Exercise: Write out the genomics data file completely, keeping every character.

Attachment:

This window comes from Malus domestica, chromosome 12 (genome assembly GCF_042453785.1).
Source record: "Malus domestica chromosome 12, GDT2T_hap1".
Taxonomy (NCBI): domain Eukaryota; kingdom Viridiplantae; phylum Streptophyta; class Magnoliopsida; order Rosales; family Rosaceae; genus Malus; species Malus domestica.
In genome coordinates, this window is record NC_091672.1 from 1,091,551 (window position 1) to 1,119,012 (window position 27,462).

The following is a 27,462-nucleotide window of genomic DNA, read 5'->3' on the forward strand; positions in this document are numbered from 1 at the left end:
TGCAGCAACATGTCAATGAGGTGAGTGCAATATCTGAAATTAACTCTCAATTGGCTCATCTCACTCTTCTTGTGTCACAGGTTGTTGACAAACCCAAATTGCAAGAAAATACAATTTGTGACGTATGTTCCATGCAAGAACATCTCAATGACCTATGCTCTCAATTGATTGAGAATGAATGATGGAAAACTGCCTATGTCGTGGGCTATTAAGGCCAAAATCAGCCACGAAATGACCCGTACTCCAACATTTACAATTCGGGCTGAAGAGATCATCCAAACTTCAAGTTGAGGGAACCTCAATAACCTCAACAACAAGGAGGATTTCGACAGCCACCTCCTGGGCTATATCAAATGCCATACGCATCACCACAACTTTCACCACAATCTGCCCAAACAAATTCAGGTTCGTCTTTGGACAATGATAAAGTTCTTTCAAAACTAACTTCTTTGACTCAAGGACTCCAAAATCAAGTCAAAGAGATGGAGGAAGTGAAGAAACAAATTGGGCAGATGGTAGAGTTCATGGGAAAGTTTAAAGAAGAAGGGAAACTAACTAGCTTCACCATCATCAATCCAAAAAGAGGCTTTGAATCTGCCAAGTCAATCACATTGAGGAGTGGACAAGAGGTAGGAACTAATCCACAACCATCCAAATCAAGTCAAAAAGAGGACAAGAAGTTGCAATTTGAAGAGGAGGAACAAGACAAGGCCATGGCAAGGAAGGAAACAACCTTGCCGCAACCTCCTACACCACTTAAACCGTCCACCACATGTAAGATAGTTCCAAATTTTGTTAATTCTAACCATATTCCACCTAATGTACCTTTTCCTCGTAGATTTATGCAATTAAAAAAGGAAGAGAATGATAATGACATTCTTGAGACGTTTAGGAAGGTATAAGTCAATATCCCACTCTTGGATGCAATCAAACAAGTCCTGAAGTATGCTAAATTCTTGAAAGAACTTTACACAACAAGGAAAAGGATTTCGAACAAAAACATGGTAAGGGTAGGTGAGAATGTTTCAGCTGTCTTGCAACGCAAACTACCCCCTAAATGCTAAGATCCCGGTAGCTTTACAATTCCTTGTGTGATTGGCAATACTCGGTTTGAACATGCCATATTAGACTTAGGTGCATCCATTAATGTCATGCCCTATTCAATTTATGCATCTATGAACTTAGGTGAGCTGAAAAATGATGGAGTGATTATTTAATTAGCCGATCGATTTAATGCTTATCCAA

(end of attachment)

This window comes from Malus domestica, chromosome 12 (genome assembly GCF_042453785.1).
Source record: "Malus domestica chromosome 12, GDT2T_hap1".
Taxonomy (NCBI): domain Eukaryota; kingdom Viridiplantae; phylum Streptophyta; class Magnoliopsida; order Rosales; family Rosaceae; genus Malus; species Malus domestica.
In genome coordinates, this window is record NC_091672.1 from 1,091,551 (window position 1) to 1,119,012 (window position 27,462).

The following is a 27,462-nucleotide window of genomic DNA, read 5'->3' on the forward strand; positions in this document are numbered from 1 at the left end:
TGCAGCAACATGTCAATGAGGTGAGTGCAATATCTGAAATTAACTCTCAATTGGCTCATCTCACTCTTCTTGTGTCACAGGTTGTTGACAAACCCAAATTGCAAGAAAATACAATTTGTGACGTATGTTCCATGCAAGAACATCTCAATGACCTATGCTCTCAATTGATTGAGAATGAATGATGGAAAACTGCCTATGTCGTGGGCTATTAAGGCCAAAATCAGCCACGAAATGACCCGTACTCCAACATTTACAATTCGGGCTGAAGAGATCATCCAAACTTCAAGTTGAGGGAACCTCAATAACCTCAACAACAAGGAGGATTTCGACAGCCACCTCCTGGGCTATATCAAATGCCATACGCATCACCACAACTTTCACCACAATCTGCCCAAACAAATTCAGGTTCGTCTTTGGACAATGATAAAGTTCTTTCAAAACTAACTTCTTTGACTCAAGGACTCCAAAATCAAGTCAAAGAGATGGAGGAAGTGAAGAAACAAATTGGGCAGATGGTAGAGTTCATGGGAAAGTTTAAAGAAGAAGGGAAACTAACTAGCTTCACCATCATCAATCCAAAAAGAGGCTTTGAATCTGCCAAGTCAATCACATTGAGGAGTGGACAAGAGGTAGGAACTAATCCACAACCATCCAAATCAAGTCAAAAAGAGGACAAGAAGTTGCAATTTGAAGAGGAGGAACAAGACAAGGCCATGGCAAGGAAGGAAACAACCTTGCCGCAACCTCCTACACCACTTAAACCGTCCACCACATGTAAGATAGTTCCAAATTTTGTTAATTCTAACCATATTCCACCTAATGTACCTTTTCCTCGTAGATTTATGCAATTAAAAAAGGAAGAGAATGATAATGACATTCTTGAGACGTTTAGGAAGGTATAAGTCAATATCCCACTCTTGGATGCAATCAAACAAGTCCTGAAGTATGCTAAATTCTTGAAAGAACTTTACACAACAAGGAAAAGGATTTCGAACAAAAACATGGTAAGGGTAGGTGAGAATGTTTCAGCTGTCTTGCAACGCAAACTACCCCCTAAATGCTAAGATCCCGGTAGCTTTACAATTCCTTGTGTGATTGGCAATACTCGGTTTGAACATGCCATATTAGACTTAGGTGCATCCATTAATGTCATGCCCTATTCAATTTATGCATCTATGAACTTAGGTGAGCTGAAAAATGATGGAGTGATTATTTAATTAGCCGATCGATTTAATGCTTATCCAA